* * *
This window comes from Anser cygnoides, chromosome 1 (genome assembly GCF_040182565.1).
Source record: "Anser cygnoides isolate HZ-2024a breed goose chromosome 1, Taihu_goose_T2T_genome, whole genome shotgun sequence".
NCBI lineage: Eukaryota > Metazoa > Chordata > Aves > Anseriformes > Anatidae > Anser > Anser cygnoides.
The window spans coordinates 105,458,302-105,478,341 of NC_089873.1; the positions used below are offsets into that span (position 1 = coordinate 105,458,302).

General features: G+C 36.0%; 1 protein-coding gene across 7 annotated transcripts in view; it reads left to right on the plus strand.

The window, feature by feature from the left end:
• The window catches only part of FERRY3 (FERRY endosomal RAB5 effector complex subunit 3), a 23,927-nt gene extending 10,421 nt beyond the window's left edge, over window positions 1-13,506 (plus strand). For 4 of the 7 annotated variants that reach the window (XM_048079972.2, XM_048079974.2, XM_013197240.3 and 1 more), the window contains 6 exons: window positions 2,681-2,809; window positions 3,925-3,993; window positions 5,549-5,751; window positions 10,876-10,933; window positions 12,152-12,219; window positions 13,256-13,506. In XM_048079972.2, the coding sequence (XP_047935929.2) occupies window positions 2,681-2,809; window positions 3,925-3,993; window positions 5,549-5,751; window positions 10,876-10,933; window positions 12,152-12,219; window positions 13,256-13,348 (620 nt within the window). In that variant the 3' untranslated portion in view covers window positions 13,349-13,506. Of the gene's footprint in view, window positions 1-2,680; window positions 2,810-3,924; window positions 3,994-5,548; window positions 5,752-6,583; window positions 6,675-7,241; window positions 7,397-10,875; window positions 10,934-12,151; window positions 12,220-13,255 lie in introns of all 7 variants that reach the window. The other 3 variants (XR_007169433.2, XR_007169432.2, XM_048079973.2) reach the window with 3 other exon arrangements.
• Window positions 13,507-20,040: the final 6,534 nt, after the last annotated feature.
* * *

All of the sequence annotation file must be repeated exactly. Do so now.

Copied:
This window comes from Anser cygnoides, chromosome 1 (genome assembly GCF_040182565.1).
Source record: "Anser cygnoides isolate HZ-2024a breed goose chromosome 1, Taihu_goose_T2T_genome, whole genome shotgun sequence".
NCBI lineage: Eukaryota > Metazoa > Chordata > Aves > Anseriformes > Anatidae > Anser > Anser cygnoides.
The window spans coordinates 105,458,302-105,478,341 of NC_089873.1; the positions used below are offsets into that span (position 1 = coordinate 105,458,302).

General features: G+C 36.0%; 1 protein-coding gene across 7 annotated transcripts in view; it reads left to right on the plus strand.

The window, feature by feature from the left end:
• The window catches only part of FERRY3 (FERRY endosomal RAB5 effector complex subunit 3), a 23,927-nt gene extending 10,421 nt beyond the window's left edge, over window positions 1-13,506 (plus strand). For 4 of the 7 annotated variants that reach the window (XM_048079972.2, XM_048079974.2, XM_013197240.3 and 1 more), the window contains 6 exons: window positions 2,681-2,809; window positions 3,925-3,993; window positions 5,549-5,751; window positions 10,876-10,933; window positions 12,152-12,219; window positions 13,256-13,506. In XM_048079972.2, the coding sequence (XP_047935929.2) occupies window positions 2,681-2,809; window positions 3,925-3,993; window positions 5,549-5,751; window positions 10,876-10,933; window positions 12,152-12,219; window positions 13,256-13,348 (620 nt within the window). In that variant the 3' untranslated portion in view covers window positions 13,349-13,506. Of the gene's footprint in view, window positions 1-2,680; window positions 2,810-3,924; window positions 3,994-5,548; window positions 5,752-6,583; window positions 6,675-7,241; window positions 7,397-10,875; window positions 10,934-12,151; window positions 12,220-13,255 lie in introns of all 7 variants that reach the window. The other 3 variants (XR_007169433.2, XR_007169432.2, XM_048079973.2) reach the window with 3 other exon arrangements.
• Window positions 13,507-20,040: the final 6,534 nt, after the last annotated feature.